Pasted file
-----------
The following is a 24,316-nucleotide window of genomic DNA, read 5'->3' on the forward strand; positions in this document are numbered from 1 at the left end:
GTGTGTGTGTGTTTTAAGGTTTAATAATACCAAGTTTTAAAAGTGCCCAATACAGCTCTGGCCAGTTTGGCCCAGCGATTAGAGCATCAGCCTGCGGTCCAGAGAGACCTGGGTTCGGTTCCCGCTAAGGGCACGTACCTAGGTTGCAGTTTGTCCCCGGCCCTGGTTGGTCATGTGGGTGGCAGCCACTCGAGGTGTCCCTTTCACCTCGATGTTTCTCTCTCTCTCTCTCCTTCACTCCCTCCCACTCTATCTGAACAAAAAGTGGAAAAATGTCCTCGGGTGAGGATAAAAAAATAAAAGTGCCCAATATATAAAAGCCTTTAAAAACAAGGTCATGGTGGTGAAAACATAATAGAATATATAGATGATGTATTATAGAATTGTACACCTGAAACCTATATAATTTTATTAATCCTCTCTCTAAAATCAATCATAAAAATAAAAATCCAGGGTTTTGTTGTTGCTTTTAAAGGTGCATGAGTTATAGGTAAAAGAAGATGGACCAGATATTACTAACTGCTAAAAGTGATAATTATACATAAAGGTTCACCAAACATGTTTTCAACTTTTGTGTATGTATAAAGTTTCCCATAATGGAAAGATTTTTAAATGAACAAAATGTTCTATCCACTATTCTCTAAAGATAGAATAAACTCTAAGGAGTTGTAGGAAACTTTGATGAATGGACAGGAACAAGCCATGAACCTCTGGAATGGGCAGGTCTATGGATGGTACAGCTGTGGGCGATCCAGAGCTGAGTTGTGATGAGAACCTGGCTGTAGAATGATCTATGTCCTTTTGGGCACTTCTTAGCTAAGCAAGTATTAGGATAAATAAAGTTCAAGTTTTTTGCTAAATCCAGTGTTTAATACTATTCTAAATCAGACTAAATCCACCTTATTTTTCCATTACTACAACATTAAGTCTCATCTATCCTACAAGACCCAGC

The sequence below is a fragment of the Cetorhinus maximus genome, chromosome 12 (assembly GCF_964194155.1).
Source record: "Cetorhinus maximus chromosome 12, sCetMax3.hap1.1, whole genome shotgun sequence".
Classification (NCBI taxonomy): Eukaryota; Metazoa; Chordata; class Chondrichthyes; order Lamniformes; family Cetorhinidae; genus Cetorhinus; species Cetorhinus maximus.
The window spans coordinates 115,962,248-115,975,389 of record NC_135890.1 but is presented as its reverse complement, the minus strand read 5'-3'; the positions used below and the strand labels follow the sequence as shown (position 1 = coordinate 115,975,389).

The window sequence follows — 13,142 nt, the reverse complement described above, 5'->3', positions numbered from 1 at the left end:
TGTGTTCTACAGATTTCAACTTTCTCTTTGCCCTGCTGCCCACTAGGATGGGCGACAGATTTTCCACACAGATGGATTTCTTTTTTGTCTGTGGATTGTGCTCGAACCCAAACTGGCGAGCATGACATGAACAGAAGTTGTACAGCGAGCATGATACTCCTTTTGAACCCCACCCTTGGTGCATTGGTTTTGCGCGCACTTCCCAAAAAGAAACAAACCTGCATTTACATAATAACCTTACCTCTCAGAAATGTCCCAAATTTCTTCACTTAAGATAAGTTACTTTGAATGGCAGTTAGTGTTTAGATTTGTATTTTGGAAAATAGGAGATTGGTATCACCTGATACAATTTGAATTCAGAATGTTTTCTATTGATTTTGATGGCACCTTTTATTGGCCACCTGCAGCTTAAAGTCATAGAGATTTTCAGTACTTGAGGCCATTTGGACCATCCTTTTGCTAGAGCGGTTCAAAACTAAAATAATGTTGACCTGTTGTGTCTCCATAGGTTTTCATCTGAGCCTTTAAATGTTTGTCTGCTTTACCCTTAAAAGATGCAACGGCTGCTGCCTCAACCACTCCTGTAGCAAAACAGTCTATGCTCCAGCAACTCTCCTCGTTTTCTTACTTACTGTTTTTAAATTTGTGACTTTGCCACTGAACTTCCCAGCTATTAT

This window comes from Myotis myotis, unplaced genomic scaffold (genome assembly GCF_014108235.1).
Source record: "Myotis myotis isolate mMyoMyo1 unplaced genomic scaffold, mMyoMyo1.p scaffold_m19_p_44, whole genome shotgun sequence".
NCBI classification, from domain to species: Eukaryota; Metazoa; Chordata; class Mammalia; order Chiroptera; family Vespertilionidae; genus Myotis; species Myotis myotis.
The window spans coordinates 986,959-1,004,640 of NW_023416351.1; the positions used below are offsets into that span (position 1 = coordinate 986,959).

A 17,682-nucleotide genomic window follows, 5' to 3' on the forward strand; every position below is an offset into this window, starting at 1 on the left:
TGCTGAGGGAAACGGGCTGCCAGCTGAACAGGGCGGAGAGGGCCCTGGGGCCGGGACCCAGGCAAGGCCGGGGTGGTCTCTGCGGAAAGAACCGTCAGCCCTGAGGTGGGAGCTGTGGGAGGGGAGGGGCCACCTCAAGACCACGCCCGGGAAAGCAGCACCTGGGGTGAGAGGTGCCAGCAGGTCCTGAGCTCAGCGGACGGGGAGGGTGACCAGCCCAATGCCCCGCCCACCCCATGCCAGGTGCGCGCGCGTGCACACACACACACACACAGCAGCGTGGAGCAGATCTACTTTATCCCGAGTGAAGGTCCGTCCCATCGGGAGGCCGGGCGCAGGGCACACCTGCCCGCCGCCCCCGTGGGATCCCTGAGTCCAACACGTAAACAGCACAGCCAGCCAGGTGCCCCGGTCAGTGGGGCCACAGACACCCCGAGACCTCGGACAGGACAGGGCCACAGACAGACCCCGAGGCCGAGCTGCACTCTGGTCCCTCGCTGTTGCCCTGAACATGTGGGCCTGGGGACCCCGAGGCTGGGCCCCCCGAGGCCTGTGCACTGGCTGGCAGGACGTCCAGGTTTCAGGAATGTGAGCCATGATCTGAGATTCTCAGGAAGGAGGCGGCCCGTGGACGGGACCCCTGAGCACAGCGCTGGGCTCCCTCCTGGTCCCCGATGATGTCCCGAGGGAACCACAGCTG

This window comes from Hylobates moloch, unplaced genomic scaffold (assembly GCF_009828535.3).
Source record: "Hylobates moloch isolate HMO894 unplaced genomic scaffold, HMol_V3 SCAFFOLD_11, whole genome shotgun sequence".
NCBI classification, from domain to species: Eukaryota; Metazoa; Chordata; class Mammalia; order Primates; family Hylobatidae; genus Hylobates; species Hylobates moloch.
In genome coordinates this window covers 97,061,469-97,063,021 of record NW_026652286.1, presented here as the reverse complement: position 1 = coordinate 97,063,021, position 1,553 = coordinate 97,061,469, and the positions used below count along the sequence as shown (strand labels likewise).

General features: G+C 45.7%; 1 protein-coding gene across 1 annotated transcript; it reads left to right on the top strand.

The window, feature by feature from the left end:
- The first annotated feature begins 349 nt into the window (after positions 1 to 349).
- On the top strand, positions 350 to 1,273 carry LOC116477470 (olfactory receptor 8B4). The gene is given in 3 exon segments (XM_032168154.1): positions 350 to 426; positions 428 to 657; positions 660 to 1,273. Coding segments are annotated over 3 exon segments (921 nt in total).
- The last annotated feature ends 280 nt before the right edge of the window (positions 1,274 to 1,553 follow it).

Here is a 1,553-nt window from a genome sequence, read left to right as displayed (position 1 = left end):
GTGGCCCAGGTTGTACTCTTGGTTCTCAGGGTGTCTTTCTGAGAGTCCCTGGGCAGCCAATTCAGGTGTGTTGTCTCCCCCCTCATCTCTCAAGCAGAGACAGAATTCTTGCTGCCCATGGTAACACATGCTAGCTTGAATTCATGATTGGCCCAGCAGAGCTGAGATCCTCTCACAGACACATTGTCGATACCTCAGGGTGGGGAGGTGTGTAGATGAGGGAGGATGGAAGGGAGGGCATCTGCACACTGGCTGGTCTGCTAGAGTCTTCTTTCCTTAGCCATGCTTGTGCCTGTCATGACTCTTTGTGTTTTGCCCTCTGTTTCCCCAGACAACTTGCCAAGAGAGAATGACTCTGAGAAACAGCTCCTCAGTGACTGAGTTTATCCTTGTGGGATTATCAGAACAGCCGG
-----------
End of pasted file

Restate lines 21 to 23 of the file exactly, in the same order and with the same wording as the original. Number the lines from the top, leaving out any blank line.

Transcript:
- The first annotated feature begins 349 nt into the window (after positions 1 to 349).
- On the top strand, positions 350 to 1,273 carry LOC116477470 (olfactory receptor 8B4). The gene is given in 3 exon segments (XM_032168154.1): positions 350 to 426; positions 428 to 657; positions 660 to 1,273. Coding segments are annotated over 3 exon segments (921 nt in total).
- The last annotated feature ends 280 nt before the right edge of the window (positions 1,274 to 1,553 follow it).